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How to Repot Water Lilies

by / 2 Comments / 369 View / August 19, 2011

 

To me, a water garden isn’t complete without water lilies.

There are so many choices…tropical, hardy, day bloomers, night bloomers, pinks, purples, blues, yellows.

One is never enough.

 

pink water lily floating in a pond

Water lilies and aquatic plants are easy to grow as long as you follow a few basic steps for potting and repotting.

 

Soil Medium for Water Lily

The most popular lily question I receive from my customers is. “What soil should I plant my lily in?

Commercial potting soils are unsuitable because they contain bark and that will muck up the water when it spills into the water.

In spite of all the good commercial pond planting media available, (even those with added beneficial bacteria), the easiest and least expensive planting media for lilies is kitty litter!

Yes, that’s right, kitty litter.

 

Kitty Litter as Planting Mix?

Kitty litter is essentially clay that binds nutrients and beneficial bacteria.

The weight of the Kitty litter  also keeps it in place so it will not float out of the pot.

A heavy loam top soil is also suitable for your aquatic plants.

Make sure the kitty litter is non scented & non-clump forming.

 

Select plastic, cloth, or clay pots that are at least 10″- inches across.

Water lilies are fast grower so this is an ideal size to start with.

Remember, the smaller the pot, the smaller the lily.

Control the growth!

 

I prefer a cloth pot as it will conform to the bottom of your pond and will not tip over.

 

How to Plant Your Water Lily

Fill the pot with your planting media and leave a “hole” for the tuber.

Plant hardy lilies against the side of the container at a 45-degree angle.

Position the crown to stick out of the soil a bit and pointed towards the center.

 

Close-up of of a white water lily with a yellow center

 

Plant tropical lilies in the center of the pot and be sure to leave the crown exposed.

Add soil around the tuber and roots, then top off the soil layer with a half-inch of sand.

If you have fish in your pond,  you can use gravel instead of sand to hold the soil in place.

Keep the gravel away from the growing crown!

 

Fertilizing Your Water Lily

Lilies are very heavy feeders so it’s  important to fertilize them beginning in the spring and throughout the growing season.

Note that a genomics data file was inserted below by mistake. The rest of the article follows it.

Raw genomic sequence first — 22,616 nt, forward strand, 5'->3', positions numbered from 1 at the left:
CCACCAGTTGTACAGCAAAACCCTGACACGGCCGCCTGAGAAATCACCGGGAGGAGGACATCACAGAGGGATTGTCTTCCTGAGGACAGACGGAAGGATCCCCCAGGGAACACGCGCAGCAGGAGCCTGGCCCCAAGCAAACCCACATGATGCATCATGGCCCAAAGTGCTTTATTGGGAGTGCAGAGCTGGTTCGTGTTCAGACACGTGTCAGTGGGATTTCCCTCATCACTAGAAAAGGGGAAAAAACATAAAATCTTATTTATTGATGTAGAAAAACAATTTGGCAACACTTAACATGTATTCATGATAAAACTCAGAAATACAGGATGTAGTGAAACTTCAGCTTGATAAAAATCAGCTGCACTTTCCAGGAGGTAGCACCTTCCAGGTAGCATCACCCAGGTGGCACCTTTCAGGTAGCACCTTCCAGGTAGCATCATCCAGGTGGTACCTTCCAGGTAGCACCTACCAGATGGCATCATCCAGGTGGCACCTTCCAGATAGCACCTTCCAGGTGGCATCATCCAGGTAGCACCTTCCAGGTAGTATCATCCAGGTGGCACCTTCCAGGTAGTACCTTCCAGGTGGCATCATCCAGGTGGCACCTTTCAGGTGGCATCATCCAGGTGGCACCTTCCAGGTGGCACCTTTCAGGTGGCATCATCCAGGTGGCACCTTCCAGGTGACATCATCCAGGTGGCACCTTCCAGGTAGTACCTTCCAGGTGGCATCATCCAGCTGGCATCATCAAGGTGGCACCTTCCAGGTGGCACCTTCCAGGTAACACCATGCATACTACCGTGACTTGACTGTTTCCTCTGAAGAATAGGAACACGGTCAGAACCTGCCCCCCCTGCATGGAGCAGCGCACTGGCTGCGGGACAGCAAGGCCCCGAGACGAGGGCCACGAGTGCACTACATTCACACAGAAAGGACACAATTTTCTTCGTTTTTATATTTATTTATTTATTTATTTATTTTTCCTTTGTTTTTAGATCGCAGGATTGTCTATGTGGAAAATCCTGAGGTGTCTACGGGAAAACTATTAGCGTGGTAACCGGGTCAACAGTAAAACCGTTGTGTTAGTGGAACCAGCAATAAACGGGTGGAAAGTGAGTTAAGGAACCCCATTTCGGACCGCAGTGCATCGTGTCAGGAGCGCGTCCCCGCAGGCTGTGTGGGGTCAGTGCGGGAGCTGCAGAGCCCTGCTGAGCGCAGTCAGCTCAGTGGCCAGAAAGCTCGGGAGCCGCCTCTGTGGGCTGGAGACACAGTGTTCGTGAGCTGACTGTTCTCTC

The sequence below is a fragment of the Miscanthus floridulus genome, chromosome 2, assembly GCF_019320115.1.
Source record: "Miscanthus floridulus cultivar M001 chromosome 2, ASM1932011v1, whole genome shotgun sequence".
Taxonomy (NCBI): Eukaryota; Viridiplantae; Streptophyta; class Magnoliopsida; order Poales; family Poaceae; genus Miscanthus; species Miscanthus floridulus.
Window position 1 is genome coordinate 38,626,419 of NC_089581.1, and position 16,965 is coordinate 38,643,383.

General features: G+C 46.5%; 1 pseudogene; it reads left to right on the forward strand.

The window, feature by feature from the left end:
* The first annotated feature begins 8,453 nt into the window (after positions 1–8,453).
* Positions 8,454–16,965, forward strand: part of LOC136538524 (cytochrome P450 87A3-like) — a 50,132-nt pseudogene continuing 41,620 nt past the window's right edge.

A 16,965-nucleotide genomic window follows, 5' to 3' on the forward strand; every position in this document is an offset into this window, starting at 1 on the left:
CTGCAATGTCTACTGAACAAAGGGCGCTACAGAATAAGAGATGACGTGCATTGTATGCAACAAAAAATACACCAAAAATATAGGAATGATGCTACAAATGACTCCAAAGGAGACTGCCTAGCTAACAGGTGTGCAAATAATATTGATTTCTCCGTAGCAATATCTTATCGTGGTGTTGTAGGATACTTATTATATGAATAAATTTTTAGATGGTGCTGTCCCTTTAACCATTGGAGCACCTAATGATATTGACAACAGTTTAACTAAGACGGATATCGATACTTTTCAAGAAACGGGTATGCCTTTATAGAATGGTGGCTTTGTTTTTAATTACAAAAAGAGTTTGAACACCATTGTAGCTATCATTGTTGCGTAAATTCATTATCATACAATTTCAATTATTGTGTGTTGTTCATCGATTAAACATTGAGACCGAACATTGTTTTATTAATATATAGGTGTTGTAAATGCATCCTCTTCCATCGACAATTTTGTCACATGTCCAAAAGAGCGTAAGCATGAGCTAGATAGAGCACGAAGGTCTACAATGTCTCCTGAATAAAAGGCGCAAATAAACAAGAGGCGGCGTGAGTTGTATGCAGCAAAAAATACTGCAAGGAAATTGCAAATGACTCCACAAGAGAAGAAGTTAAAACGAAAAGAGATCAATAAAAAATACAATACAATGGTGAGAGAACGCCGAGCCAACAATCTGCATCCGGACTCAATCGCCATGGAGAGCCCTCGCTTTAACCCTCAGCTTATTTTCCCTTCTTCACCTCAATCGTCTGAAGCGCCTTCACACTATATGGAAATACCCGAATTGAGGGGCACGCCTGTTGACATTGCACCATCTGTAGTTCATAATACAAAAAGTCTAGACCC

Pond plant fertilizers are available as liquids, tabs, granules and time release stakes.

The stakes are the easiest to use.

Make a hole in the soil near the edge of the pot and push the stake in.

 

Most time released fertilizing stakes last a year, but in Florida we recommend you change out the stakes in the late summer too.

If you prefer a monthly fertilizer, the tabs are a good choice.

 

I don’t care for the liquid fertilizers unless you have  a lot of plants.

Liquid fertilizer is convenient.

Granules work well when you are planting a lot of plants since they can be mixed into the soil.

 

Planting Depth in Your Pond

Planting depth is an important factor for the growth of your lily.

You should place your lilies in the pond from 12” to 24”-inches  deep for the best growth and the most blooms.

Some lilies can go as deep as 30”-inches or more, like the “Big Blue Gigantia,”

Remember, the deeper you plant lilies,  the more energy it  takes for them to grow to the surface, creating smaller leaves and less blooms.

 

Tropical-water-lily-star-of-zanzibar-variegated-leaf-nymphaea-gardencenterrv

Water lilies in Shirley Bovshow’s pond

 

When planting new tubers or small lilies,  start the plant with about 6″- inches of water above the crown, lowering to 12″- inches after a couple of weeks.

 

Transplanting and Dividing Water Lilies

The lilies in your pond should be transplanted each spring.

If you have them in a large pot it’s ok ay to re-use the same pot but refresh the planting media and  fertilizer.

Hardy water lilies should be divided every two or three years depending on the plant container size.

Don’t forget the wider the pot, the larger the plant.

 

Best Practices for Your Water Lily

Whatever you do, don’t place the lily close to rushing, moving water.

Calm and still areas of the pond that are  not subject to splashing  is best for your lily.

 

Water lilies crave sunshine.

 

Make sure that they receive at least 5-6 hours of full direct sunlight daily.

Some varieties, will bloom with as little as 3-4 hours of full sun and the “Dauben” will actually tolerate some shade.

 

Follow these easy steps and you will be rewarded with big beautiful blooms all season long.

 

 

 

Lisa Burns is a water garden expert at Backyard Getaway.

Please ask your water gardening questions in the comment area below!

Let us know if you found this information useful!

 

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1 comments
melinanelson27
melinanelson27

Wow! What a beautiful post! I love lilies. In spite of all the good commercial pond planting media available, (even those with added beneficial bacteria), the easiest and least expensive planting media for lilies is kitty litter! In pond they live lively with Pondpro2000 as it is nontoxic.

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